When late night goes beyond wacky

by Ken Briggs

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During sleepless interludes I sometimes tune in to those denizens of the late night airwaves who still manage to carve out a niche for themselves. As befits their location outside the mainstream, they're generally an odd lot, hepped up on obsessions with the end of the world, lost or nearly lost causes and pleas to save our souls.

You never know when something from the eccentric fringe might be the missing piece to a puzzle or raise a valid mystery. Those people who allegedly record the voices of dead people have an ounce or two of credibility. Every astrologer has to be right sometimes. And promoters of secret messages in the Bible are at least intriguing.

I can't take too much at a time but like it in small doses because it reminds me that those who occupy that wild and woolly territory use assumptions that are no less lamebrained than those used by dominant politicians in Washington. But the radio guys are more colorful and candid. To their followers, they are the voices of truth in a world gone mad, the misfits who will be vindicated in the end.

Sometimes the rhetoric by the lone wolves of the night becomes more than entertaining, however. Such was the case last night on the widely syndicated show, "Coast to Coast."

The host, George Noory, is a pleasant sounding guy who is courteous to a fault. He invites the usual collection of soothsayers, "one world" alarmists, travelers on UFO ships, ghost hunters, Noah's Arc finders,and an assortment of other relatively obscure purveyors of unheralded notions and schemes who are given a chance to preach to the multitudes.

Noory functions much as Larry King did on radio and television. He throws softballs at guests and makes them feel good about themselves by agreeing with them no matter how ludicrous that might seem. Being agreeable is in lieu of asking insightful or tough questions, something that distinguisehd the founder of the show, the redoubtable Art Bell. It's difficult to escape the conclusion that Noory isn't equipped to challenge his guests so roots them on instead.

In the spirit of "equal time," he recently gave time to a scientist who destroyed the argument of the British scientist whose claim that autism was caused by childhood immunization, in part because the experiment behind the claim had been exposed as fraudulent. Then Noory allowed the discredited scientist air time to reassert his claim without acknowledging the blatant flaws in his work. Noory was there to give him support.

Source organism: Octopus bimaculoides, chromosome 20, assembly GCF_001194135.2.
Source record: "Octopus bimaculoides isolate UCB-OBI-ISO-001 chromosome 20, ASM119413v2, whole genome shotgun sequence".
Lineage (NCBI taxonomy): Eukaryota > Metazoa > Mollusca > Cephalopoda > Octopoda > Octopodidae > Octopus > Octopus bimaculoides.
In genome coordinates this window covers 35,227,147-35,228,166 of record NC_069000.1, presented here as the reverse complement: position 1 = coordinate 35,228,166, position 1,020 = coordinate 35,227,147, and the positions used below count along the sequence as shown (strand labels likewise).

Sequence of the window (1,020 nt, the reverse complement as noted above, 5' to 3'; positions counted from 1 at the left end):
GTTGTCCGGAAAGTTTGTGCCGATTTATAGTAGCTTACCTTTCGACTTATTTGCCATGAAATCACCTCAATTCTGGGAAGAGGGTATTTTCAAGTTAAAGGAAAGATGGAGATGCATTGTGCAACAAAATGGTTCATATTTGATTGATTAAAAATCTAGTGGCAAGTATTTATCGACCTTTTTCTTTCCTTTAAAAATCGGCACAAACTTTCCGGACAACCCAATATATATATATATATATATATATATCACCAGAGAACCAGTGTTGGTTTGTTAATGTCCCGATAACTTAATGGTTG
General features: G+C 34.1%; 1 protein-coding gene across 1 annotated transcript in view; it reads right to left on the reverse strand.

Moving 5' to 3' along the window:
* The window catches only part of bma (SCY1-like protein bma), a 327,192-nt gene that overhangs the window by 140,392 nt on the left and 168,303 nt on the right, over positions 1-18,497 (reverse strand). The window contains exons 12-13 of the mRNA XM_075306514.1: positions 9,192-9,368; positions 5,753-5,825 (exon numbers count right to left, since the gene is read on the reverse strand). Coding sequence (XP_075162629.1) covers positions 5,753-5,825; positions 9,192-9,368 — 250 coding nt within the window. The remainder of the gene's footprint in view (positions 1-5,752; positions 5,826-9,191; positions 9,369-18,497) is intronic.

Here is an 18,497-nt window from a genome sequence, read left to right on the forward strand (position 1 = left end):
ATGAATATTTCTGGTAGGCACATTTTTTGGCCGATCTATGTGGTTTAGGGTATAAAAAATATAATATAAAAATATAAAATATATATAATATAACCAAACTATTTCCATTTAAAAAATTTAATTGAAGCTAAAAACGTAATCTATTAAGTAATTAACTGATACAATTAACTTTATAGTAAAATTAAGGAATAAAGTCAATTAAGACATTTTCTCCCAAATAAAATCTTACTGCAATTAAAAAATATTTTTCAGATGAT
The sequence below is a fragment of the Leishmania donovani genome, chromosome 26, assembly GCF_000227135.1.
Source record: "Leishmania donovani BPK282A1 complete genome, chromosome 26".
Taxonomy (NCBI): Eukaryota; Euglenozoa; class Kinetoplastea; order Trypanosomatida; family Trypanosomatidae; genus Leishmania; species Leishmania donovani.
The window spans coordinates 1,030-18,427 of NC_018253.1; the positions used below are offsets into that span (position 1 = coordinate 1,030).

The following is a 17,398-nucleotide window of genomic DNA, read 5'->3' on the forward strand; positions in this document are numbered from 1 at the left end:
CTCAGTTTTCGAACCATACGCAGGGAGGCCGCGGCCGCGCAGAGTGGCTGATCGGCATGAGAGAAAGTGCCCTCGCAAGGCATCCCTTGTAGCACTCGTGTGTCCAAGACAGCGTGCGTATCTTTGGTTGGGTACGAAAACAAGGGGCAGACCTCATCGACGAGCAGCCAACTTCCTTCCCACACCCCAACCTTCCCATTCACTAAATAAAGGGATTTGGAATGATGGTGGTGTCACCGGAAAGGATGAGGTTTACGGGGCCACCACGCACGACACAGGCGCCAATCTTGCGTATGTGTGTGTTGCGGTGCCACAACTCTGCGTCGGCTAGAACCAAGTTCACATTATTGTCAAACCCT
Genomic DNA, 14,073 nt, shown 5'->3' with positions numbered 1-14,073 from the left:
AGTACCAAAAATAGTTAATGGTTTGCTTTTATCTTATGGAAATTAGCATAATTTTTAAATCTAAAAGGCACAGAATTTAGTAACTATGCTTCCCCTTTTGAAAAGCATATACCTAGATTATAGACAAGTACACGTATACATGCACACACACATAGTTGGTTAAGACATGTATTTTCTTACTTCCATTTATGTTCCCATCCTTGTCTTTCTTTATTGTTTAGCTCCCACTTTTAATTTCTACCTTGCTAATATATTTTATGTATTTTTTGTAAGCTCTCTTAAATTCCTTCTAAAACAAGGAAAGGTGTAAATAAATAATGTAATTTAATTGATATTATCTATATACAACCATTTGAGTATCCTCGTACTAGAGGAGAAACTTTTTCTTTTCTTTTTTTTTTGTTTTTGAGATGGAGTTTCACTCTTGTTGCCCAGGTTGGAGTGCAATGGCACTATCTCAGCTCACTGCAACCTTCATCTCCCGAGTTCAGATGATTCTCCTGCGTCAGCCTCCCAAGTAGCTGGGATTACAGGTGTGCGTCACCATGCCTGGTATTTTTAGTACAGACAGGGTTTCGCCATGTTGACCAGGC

Last night, however, he went further than that. Using a guest's description of surveillance technology as a take-off point, Noory wondered why the gadgeteers didn't come up with a method of following bank robbers from the scene of the crime and killing them before they made progress on the roadway. After all, he said, there would be no doubt about the guilt of the robber so why not just get it over with and protect other drivers from possible harm.

There was no mention of that tenet of American jurisprudence that promises a fair trial for the accused or sympathy with the notion of being innocent until proved guilty.

The guest concurred. Why not just get rid of the perp? You can't trust the government anyway, they chimed in, though Noory said he wished he could. Even buried in the wee hours, it was horrifying.

At such points, the fun stops and unchecked, illegal vengeance is recommended to millions of listeners. Noory actually doesn't sound like the kind of guy who would approve of authoritarian tactics, but that makes his callousness even more egregious. Being the kind who joins whatever campers he happens to end up with, he likely assumed that his audience saw things the way he did.

Hope not.

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